Tournament season can provoke overreaching syndrome in professional tennis players, which may lead to deteriorated performance. Thus, appropriate recovery methods are crucial for athletes in order to sustain high-level performance and avoid injuries. We hypothesized that whole-body cryostimulation could be applied to support the recovery process. Objective: To assess the effects of 5 days of whole-body cryostimulation combined with moderate-intensity training on immunologic, hormonal, and hematologic responses; resting metabolic rate; and tennis performance in a posttournament season. Design: Controlled laboratory study.
National Olympic Sport Centre. Patients or Other Participants: Twelve high-ranking professional tennis players. Intervention(s): Participants followed a moderate-intensity training program. A subgroup was treated with the 5-day whole- body cryostimulation (-120˚C) applied twice a day. The control subgroup participated in the training only. Main Outcome Measure(s): Pretreatment and posttreatment blood samples were collected and analyzed for tumor necrosis.
Cryostimulation is a general term used to describe localized cold therapy, water immersion, and ice- pack therapy as well as whole-body cryostimulation.1,2 It is a popular rehabilitation method because it limits secondary tissue damage and functions as a support for training programs. Whole-body cryostimulation relies on the exposure of a whole organism to an extremely low temperature (below -100˚C) in a special chamber for 2 to 3 minutes. This form of cryostimulation was first introduced and modeled for therapeutic purposes in the 1970s by Yamauchi et al.3 Due to its limited availability, whole-body cryostimulation is used rarely.4,5 However, it may accelerate the factor a, interleukin 6, testosterone, cortisol, and creatine kinase. Resting metabolic rate and performance of a tennis drill were also assessed.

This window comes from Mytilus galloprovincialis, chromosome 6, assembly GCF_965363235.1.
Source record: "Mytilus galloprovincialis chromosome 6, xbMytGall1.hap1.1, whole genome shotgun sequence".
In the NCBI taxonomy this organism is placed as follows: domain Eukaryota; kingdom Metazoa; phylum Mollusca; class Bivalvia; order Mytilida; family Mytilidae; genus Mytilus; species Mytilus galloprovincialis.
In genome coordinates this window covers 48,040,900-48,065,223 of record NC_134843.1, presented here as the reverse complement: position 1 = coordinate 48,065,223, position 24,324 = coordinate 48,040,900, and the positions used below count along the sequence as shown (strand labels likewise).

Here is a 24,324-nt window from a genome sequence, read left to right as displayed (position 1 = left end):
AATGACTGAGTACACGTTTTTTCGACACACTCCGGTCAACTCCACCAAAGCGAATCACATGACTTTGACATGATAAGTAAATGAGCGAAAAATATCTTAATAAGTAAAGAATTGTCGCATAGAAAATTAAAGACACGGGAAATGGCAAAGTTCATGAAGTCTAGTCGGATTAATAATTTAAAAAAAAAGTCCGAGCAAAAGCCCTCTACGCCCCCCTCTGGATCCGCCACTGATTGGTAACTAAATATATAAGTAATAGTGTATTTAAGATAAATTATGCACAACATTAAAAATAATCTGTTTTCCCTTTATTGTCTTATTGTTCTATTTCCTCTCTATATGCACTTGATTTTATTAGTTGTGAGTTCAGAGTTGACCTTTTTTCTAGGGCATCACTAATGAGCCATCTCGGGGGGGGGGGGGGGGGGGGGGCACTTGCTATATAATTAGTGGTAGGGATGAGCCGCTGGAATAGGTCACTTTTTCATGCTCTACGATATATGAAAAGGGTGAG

Proinflammatory cytokine (tumor necrosis factor a) decreased and pleiotropic cytokine (interleukin 6) and cortisol increased in the group exposed to cryostimulation. In the same group, greater stroke effectiveness during the tennis drill and faster recovery were observed. Neither the training program nor cryostimulation affected resting metabolic rate.
Professional tennis players experienced an intensified inflammatory response after the completed tourna- ment season, which may lead to overreaching. Applying whole- body cryostimulation in conjunction with moderate-intensity training was more effective for the recovery process than the training itself. The 5-day exposure to cryostimulation twice a day ameliorated the cytokine profile, resulting in a decrease in tumor necrosis factor a and an increase in interleukin 6.